According to Implementation of the Bangladesh Compact Technical Status Report published by the European Commission in September 2018, “DIFE had insufficiently followed up on its commitment to make its inspection and remediation process transparent and reports publicly available. While it has published the initial inspection reports, the information regarding remediation was outdated and incomplete.” The fire incident at Anzir Apparels Limited is a vivid illustration of this statement.
When Anzir Apparels Limited was visited by the Alliance inspectors in 2014, several serious flaws were identified such as lack of fire alarms, fire exits and firefighting equipment. When the factory authorities failed to ensure adequate remediation, the Alliance removed it from the list. But DIFE’s Labour Inspection Management Database lists this as an operational factory. Anzir Apparels is not the only such case. According to the report on Bangladesh’s Government’s Safety Inspection Agencies, there are 120 such factories which were rejected by the Accord, but 57 among these factories have been listed by DIFE as operational.
There are also criticisms regarding the complaint mechanism implemented by DIFE. According to its current system, a worker has to enter his/her name, position and identity number in the DIFE’s complaint form. After receiving the complaint, the DIFE issues a letter to the factory management with reference to the submitted complaint form and instructs the management to solve the issue within a given date. In this country, where workers are randomly sacked for participating in protests and demonstrations, there can be no doubt that such a complaint mechanism is ineffective, if workers cannot be guaranteed that they will be not retaliated against for raising such complaints. Its ineffectiveness is also clearly visible in the complaint page of DIFE’s website which does not show any complaints filed in 2018 whereas Bangladesh Accord received at least 660 complaints in the same year.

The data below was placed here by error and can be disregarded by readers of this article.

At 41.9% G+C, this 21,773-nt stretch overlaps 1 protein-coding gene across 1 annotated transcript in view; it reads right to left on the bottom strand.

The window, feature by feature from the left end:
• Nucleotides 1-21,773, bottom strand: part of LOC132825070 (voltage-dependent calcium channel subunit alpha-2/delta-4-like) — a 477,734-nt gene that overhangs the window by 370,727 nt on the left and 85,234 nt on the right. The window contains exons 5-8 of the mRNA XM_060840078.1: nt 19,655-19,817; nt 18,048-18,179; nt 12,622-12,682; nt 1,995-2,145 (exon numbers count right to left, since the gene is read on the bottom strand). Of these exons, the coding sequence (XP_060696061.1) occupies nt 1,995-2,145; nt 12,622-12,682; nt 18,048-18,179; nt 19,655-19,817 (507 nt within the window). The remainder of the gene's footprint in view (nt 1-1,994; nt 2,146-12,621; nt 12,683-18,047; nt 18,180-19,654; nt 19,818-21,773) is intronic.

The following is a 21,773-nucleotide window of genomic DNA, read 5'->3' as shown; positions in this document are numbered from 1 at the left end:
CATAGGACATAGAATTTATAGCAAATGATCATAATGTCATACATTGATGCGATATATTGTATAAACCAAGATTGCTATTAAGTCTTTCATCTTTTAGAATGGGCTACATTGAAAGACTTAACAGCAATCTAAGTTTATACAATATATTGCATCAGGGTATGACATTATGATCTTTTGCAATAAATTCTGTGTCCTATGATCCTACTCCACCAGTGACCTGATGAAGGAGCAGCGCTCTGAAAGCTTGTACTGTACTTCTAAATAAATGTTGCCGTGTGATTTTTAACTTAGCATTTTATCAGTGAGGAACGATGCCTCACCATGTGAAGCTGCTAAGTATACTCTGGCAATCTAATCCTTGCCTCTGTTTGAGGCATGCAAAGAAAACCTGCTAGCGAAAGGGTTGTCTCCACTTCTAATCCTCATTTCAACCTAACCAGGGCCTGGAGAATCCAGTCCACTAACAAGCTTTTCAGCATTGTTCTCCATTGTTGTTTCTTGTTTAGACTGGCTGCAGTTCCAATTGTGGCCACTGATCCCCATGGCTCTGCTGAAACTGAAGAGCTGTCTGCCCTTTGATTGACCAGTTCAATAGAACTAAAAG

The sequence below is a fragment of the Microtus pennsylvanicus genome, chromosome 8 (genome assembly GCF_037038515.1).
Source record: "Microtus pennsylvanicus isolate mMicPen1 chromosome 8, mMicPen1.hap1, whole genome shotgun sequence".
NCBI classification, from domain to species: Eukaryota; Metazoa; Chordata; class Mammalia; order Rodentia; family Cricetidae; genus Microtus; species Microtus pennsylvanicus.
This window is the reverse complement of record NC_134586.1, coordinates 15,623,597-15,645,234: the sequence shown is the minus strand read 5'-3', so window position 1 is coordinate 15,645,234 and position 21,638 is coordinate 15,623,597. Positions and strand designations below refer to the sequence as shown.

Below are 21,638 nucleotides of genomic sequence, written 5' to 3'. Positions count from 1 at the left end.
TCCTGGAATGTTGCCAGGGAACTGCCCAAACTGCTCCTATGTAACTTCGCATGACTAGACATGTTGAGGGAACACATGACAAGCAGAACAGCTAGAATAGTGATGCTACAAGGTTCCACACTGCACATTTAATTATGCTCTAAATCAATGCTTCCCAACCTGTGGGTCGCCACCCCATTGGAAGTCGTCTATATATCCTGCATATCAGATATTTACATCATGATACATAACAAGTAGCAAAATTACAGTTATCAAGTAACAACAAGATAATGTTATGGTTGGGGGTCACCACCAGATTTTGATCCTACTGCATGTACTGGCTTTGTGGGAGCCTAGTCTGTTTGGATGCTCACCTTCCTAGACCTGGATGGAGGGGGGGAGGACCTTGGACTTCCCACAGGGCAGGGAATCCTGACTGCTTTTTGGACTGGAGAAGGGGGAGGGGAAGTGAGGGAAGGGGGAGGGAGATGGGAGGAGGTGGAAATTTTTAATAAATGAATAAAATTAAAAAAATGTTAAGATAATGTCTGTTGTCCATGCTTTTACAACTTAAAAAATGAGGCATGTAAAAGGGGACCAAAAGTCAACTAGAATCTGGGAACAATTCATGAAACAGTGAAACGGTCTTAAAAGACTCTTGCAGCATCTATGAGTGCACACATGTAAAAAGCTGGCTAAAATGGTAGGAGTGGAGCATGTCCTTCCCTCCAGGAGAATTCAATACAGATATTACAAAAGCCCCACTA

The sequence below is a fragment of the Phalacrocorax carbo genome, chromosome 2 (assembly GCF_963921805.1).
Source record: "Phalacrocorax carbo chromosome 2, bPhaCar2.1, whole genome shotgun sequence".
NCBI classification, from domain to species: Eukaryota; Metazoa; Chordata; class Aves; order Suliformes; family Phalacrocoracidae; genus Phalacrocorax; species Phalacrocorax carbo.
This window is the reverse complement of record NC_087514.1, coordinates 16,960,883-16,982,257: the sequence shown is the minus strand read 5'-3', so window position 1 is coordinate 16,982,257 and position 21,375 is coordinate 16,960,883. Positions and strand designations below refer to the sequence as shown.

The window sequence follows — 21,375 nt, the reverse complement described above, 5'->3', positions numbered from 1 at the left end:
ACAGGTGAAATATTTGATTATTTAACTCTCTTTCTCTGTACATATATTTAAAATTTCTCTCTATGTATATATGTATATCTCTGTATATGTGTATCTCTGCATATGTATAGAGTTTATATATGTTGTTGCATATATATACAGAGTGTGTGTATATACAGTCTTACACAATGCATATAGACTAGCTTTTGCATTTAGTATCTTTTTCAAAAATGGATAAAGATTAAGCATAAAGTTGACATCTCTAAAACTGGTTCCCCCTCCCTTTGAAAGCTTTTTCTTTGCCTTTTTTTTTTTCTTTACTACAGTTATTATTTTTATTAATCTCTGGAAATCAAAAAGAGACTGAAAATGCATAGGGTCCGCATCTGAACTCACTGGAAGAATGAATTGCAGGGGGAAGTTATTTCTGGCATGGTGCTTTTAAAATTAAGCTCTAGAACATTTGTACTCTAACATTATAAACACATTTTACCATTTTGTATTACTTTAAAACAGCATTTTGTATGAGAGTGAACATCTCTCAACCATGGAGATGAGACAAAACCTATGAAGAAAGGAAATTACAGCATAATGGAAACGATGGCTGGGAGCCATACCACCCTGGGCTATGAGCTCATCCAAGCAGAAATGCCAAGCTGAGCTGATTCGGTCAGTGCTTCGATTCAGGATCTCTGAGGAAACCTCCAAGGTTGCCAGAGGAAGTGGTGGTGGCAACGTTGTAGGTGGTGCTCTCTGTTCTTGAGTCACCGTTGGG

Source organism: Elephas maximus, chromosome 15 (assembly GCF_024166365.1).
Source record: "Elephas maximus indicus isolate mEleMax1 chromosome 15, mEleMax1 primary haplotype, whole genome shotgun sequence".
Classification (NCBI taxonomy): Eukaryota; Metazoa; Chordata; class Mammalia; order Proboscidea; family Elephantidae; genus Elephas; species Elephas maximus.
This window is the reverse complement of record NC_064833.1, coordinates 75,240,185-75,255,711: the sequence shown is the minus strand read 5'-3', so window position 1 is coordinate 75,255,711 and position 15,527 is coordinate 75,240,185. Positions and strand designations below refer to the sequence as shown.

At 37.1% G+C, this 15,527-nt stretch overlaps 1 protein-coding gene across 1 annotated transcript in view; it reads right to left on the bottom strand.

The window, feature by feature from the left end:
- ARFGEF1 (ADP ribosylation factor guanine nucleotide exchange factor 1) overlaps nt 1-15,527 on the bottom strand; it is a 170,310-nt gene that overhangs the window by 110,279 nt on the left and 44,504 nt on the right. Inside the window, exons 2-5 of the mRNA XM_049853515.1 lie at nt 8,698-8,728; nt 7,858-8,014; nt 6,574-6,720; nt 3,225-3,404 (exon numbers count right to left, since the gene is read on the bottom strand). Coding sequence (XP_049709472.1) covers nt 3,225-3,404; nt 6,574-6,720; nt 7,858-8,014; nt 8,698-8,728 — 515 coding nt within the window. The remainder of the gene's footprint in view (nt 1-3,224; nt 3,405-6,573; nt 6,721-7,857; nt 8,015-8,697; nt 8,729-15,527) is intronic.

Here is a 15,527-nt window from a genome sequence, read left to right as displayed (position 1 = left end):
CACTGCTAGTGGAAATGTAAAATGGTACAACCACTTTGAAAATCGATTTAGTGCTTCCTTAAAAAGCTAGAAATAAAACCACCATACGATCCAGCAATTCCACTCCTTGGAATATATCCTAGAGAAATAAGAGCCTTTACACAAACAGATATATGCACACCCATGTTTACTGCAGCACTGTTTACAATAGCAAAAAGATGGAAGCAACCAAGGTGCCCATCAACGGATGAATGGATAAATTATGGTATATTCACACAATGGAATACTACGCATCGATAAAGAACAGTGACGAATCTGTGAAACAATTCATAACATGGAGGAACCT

However, like the ministers, Shibnath Roy, Inspector General, DIFE is confident that his office is capable enough to take over the Accord’s work. He even said that in the next five years DIFE and RCC will outperform Accord in every sector. When asked about the above-mentioned facts, he could not give us anything more than hopes and promises. “Currently we have 60 engineers employed with RCC, 50 engineers from the ILO, 23 engineers and 80 labour inspectors of DIFE. We shall recruit 30 more engineers within the next two months. With this enhanced manpower, we shall be able to solve all our existing limitations. By June, we will also launch the LIMA app through which we shall be able to upload all our reports and statistics regularly,” assures Shibnath.
He denies any risk for workers involved in the complaint filing system launched by DIFE. He says, “Sacking workers for filing complaints is impossible under this government. There is no slavery in Bangladesh.”
Despite Shibnath’s assurances, it is difficult to keep trust in his fledgling workforce who are mostly entry level engineers and have questionable experience in specialised inspection such as testing and commissioning verification inspections to verify the correct installation and functioning of the fire detection and protection systems. According to Rob Wayss, executive director, Bangladesh operations of the Bangladesh Accord, the organisation has yet to receive any inspection reports and updates of the 100 factories the Accord has handed over to the RCC/DIFE more than four months ago.
A verdict from the appellate division of the Supreme Court on May 19 might force Accord to close its Dhaka office which may lead to suspension of its locally-run inspection programmes. If this happens, the country’s RMG sector may face dire consequences. Chances are little that the global brands will rely on RCC and DIFE which are yet to prove efficiency and transparency whereas Bangladesh Accord has proved its capacity quite satisfactorily over the last six years. To avoid risk of industrial disasters, renowned brands might reduce orders and go to alternative markets such as Pakistan, India and China. The industry leaders and policy makers should consider these realities before taking any decisive action in haste.
Md Shahnawaz Khan Chandan can be contacted at firstname.lastname@example.org